Tuesday, September 29, 2015

Tell Me a Question: Sheldon Lettich & The Summer of Max Cannon

Dammaged Goods recently caught up with Sheldon Lettich, the writer, director and military veteran who has contributed to such cinematic classics Bloodsport, Lionheart, Rambo III and Double Impact. It was a busy summer for our friend and first event guest with Warner Brothers' dog of war flick MAX hitting theaters in June while Cannon Films documentary Electric Boogaloo premiered across the country and is now available on DVD. In October, Mr. Lettich heads to San Diego for the G.I. Film Festival for a special screening of MAX being held at the Midway Museum.

MAX did solid box office, beating out titles with more hype and higher watt casts like Entourage, Aloha, Hot Pursuit and Paper Towns. Any expectations going into opening weekend?

We were getting industry projections that it would make between $8-10 million for the opening weekend.  Instead we made $12.2 million.  The folks at MGM said they would be happy if the film grossed $40 million in the US.  To date we've grossed nearly $43 million.  So overall we're all pretty happy with the results.  Had our PG-rated movie not been book-ended by two PG-rated behemoths -- Inside Out and Minions -- I think we might have done even better.  Even so, MGM is in the process of developing a sequel with Boaz Yakin and myself, a sure sign that they're happy with the results.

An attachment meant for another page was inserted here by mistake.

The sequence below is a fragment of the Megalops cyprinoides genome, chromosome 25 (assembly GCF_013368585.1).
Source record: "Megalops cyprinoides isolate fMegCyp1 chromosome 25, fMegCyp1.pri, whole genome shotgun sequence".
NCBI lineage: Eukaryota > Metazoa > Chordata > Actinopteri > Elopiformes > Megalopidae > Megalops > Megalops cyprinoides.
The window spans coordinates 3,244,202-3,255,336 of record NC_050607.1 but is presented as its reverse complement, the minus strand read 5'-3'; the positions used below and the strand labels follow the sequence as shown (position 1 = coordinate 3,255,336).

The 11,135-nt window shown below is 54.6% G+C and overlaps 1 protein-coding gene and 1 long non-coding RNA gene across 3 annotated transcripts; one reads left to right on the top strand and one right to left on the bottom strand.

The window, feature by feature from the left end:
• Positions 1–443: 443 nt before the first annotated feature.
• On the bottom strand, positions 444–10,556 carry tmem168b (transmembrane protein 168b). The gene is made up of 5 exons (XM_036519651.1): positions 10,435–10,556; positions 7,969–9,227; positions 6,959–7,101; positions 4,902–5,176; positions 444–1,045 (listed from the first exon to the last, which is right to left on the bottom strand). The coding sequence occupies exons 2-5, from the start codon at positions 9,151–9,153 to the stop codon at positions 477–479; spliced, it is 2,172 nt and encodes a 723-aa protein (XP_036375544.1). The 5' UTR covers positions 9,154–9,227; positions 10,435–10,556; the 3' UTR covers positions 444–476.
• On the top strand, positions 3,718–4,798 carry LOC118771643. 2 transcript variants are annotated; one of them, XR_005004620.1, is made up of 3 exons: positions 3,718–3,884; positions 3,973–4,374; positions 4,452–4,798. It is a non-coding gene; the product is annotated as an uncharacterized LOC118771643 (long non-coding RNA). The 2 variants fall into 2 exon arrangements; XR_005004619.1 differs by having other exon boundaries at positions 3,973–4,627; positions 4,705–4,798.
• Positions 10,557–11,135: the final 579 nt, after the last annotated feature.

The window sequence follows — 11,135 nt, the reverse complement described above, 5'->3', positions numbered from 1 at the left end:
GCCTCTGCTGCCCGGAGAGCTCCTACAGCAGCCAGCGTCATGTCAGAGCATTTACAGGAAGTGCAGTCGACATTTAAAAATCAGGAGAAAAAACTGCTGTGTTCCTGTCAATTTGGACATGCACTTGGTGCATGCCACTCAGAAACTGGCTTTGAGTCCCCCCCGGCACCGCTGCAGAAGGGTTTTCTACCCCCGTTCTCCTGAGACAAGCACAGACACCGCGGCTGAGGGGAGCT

There's real heart in the film with the family and military dynamics. When was the first time you saw it with an audience?

We had a test screening in November of 2014.  The movie scored 100% in the Very Good to Excellent categories, which is an extremely rare occurrence for test screenings.  It was a great experience for me to sit there with that audience (the first time I had actually seen the entire movie without interruptions) and to see and hear them reacting to the movie exactly as we had hoped they would, laughing at the gags and the funny lines, wiping away tears during the funeral scene.  There was applause a number of times during the screening, and especially big applause at the end.

You're getting ready to attend the G.I. Film Festival in San Diego with a screening at the Midway Museum no less, what did you take away from the U.S. Marine Corps that helped you in life and in your career?

I took away a lot of stories and experiences which I have recycled back into numerous screenplays -- most of which have never been produced.  I wrote a Vietnam screenplay many years ago titled Firebase, which I got a lot of mileage out of as a writing sample.  That's the screenplay that got me introduced to Sylvester Stallone and resulted in an overall deal with his company.  It got me the co-writing gig on Rambo III.

Aside from story ideas and familiarity with military terminology, hardware, structure, mindset, slang, tactics, etc., as an NCO (non-commissioned officer) I learned some valuable lessons about leadership which came in very handy when I began directing movies.

You also popped up in Electric Boogaloo: The Wild Untold Story of Cannon Films and attended the star and crew studded Los Angeles premiere. Do you recall how you got involved with Menahem Golan and Yoram Globus?